The Jews in the Middle Ages By Mark Cohen (272 Pages)Publisher: Princeton University Press, 1995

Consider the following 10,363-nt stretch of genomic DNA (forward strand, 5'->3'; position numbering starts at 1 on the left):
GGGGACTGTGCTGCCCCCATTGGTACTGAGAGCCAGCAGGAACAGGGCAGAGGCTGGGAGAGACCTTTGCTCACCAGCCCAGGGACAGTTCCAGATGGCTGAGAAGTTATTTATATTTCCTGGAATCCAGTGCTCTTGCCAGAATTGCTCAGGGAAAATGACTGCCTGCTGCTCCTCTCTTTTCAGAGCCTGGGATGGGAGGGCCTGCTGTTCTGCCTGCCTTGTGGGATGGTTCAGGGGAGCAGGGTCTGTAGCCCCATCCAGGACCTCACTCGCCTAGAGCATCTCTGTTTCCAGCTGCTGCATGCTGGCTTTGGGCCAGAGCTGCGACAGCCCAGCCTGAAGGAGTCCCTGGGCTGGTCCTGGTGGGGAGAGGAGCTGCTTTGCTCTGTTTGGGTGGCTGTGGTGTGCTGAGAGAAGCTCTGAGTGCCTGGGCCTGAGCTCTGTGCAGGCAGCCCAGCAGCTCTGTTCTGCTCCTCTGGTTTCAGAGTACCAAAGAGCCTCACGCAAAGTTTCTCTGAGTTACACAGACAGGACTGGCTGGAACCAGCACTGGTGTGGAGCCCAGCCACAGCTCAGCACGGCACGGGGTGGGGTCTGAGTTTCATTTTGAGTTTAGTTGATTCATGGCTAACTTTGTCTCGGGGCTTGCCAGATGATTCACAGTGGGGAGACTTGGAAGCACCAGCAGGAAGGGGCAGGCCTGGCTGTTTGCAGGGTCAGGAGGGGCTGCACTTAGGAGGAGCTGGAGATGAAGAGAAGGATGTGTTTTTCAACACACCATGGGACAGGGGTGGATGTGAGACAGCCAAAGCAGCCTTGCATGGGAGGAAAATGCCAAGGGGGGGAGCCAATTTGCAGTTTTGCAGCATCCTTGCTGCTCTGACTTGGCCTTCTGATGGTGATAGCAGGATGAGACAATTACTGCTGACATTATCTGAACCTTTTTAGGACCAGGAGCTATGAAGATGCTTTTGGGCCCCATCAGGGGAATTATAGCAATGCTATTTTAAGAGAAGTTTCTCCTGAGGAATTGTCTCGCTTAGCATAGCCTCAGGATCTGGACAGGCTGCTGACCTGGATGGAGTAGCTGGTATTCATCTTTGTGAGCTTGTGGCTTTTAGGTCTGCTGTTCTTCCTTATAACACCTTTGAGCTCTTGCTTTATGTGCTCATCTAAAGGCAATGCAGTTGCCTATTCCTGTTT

The exacerbation of Arab-Israeli conflict at the time of the Six-Day War in 1967 gave birth in some quarters to a radical revision of Jewish-Arab history. At stake was the longstanding, originally Jewish, "myth of the interfaith utopia," in which medieval Moslems and Jews peacefully cohabited in Arab lands a utopia that many Arabs claimed had continued until the emergence of modern Zionism. Some Jewish writers challenged this notion with a "countermyth of Islamic persecution," suggesting that medieval Jews fared not much better socially and politically under Islamic rule than they did under Christendom. Full of implications for Jewish, Islamic, and European historians, both myths form the backdrop of this provocative book aimed at enriching our understanding of medieval gentile-Jewish relations. Here Mark Cohen offers the first in-depth explanation of why medieval Islamic-Jewish relations, though not utopic, were less confrontational and violent than those between Christians and Jews in the West.